Song Sung Blue.

Ramblings.

Weekends are hard work.

Elaboration will naturally ensue, but I would like to place simple emphasis on how much work weekends are.

Social obligations. My gosh.

It is literally impossible to make everyone happy. With that said, however, why do we even take it upon ourselves to ‘make’ everyone happy, anyways? Who delegated the responsibility to us, when we were fresh and bloody babes, that we would be issued the task of making people happy for the rest of our lives? And note, momentarily please, the actual etymology of ‘make’: Old English macian, from a base meaning ‘fitting’; related to match.

‘Fitting’ implies to accommodate something into an existing situation. For example, I ‘fit’ my muffin top into my jeans. My jeans already exist; they have boundaries that have already been established. My muffin top, however, has the ability to expand or decrease (please, King Triton, for the love of mermaids, let it decrease!). This is a simple analogy of how we, as people, are a pair of jeans, that were made according to a pattern that would best suit our eventual figure. It’s getting a bit complicated, but bear with me.

So, the fact that we are tailored in a certain way, to suit our own body as best as possible, means that when we go out of our way to accommodate other people, we are compromising the original pattern of our jeans (I’m noticing a subconscious connotation of ‘genes’ here). By altering our jeans, we need to either add or subtract aspects, to or from them. For example, an elasticated waist- how far do you need to stretch your original pattern, in order to accommodate another person trying to fit into your pair of jeans? This equation is not isolated to you and only You. This equation applies to every(body).

The simplified version of above is thus: How far are we willing to go to alter ourselves to accommodate another person?

The party you’ve been dragged to by a friend that you don’t want to be at- do you simply not want to be there, or are there triggers within the environment that are making you uncomfortable? Will people judge you? Will they try make banal small talk? Will the hors d’oeuvres be as basic as the bitches?

Think about it: Do we really need to change who we intrinsically are, in order to satiate someone else’s need to be socially acceptable? So what if I have mermaid hair? So what if I’m 6ft1 (barefoot), and I’m a woman? Who cares? That very question is crucial to understanding your own need to adjust yourself ‘accordingly’. Why do we go out of our way to mould ourselves into what is socially desirable? There is no resolute definition of who a person should be. There are standards, yes, but more importantly, there are stigmas, and those are what one needs to be cautious of.

I am Bipolar, with co-morbid ADHD and OCD. These were initially ‘labels’ that I fought against with a vengeance- How dare these medical ‘professionals’ define me, my intrinsic being, as being a result of ‘disorders’? Are they thus implying that my nature is a disorder? Am I even who I think I am? These questions plagued me. They bore into my mind like a mole into a cave; I was seeking perfect answers. However, it was more of a case of when you look straight into the sun, and the more you stare at it, the blinder you become.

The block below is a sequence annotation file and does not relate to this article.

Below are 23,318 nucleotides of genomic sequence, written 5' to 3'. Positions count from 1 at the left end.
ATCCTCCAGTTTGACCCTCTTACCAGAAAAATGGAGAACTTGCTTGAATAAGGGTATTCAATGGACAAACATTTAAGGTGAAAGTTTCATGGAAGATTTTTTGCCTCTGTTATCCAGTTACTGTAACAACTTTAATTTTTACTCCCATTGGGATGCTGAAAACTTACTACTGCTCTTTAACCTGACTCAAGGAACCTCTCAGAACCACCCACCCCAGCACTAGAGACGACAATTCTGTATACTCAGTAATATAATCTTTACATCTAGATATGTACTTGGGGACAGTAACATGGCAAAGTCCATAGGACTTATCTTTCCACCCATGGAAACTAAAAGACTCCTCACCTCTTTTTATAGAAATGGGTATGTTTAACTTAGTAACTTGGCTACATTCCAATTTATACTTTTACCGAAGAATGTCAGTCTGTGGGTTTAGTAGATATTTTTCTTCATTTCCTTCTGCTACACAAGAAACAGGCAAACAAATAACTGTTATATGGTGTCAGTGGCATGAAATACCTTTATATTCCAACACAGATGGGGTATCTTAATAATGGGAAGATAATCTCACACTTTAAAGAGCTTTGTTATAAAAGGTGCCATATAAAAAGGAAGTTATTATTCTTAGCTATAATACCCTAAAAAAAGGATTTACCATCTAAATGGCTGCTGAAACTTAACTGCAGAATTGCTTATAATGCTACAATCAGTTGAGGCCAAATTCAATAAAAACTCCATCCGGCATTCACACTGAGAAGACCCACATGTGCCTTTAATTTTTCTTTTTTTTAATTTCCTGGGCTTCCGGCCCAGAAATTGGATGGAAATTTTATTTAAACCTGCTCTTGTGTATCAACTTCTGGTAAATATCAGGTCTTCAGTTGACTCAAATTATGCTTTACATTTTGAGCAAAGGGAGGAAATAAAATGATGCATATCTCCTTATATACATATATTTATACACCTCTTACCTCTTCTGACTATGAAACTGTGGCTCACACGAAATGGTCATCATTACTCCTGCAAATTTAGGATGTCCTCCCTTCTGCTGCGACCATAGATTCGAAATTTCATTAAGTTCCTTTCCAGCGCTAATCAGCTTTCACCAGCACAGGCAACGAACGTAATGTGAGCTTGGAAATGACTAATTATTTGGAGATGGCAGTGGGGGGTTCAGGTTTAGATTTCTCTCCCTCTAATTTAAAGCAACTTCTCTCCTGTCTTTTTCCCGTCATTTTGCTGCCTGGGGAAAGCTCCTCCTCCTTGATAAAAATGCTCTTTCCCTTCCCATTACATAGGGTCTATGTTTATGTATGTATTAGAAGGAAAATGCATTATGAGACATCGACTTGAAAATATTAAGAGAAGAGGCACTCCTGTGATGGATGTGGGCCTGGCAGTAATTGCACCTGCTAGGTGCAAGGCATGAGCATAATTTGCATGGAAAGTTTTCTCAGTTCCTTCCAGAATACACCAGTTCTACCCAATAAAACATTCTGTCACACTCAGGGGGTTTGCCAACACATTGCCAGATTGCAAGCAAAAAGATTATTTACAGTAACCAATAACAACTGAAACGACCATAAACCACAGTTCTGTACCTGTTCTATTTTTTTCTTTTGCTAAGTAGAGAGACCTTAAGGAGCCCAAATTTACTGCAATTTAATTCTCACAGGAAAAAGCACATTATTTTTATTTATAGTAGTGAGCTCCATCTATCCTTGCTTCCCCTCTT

The key word is ‘stigma’, and perhaps- due to the above mentioned psychological aspects- I am a tad biased within this realm, but I have reached an important conclusion that sums up all the strange analogies that I have brain-farted out above: Experiencing the need to change to suit someone else’s life better as a necessity– well- it’s problematic. Firstly, why does that person require that you change? Is your behaviour or attitude causing harm? Is that person’s wellbeing compromised by your own necessitated state of wellbeing? It takes a pretty balanced person to reach the point of satisfying all party’s needs. But is this even necessary? If one has to go out of their way to comply with another person’s set beliefs and standards, is that really the type of person we should be fraternising with?

The answer, surprisingly (or un-), is yes.

Without challenges, we cannot change; without change, we cannot grow; and without growth, we will never reach an ultimate destination within our indubitably mortal lives.

Thus, as tedious as it may be to take your jeans back and forth to be tailored, it is a vital occurrence within our life paths. We cannot exist as sole entities. No man is an island. Without interaction; without challenging ourselves; without allowing ourselves to be open to learning from other people- we have nothing to work with.

Of course- we have ourselves. But unless you choose an existence of loneliness/purposeful solitude (subjective interpretation), then encounters with other humans are inevitable. Being stubborn and never swaying to reach a symbiosis with another person, is futile. We need to be aligned with people and their interests, in order to give true meaning to our own interests. Stigmas can only be broken through people understanding. Make them understand. Make them fit you.

M

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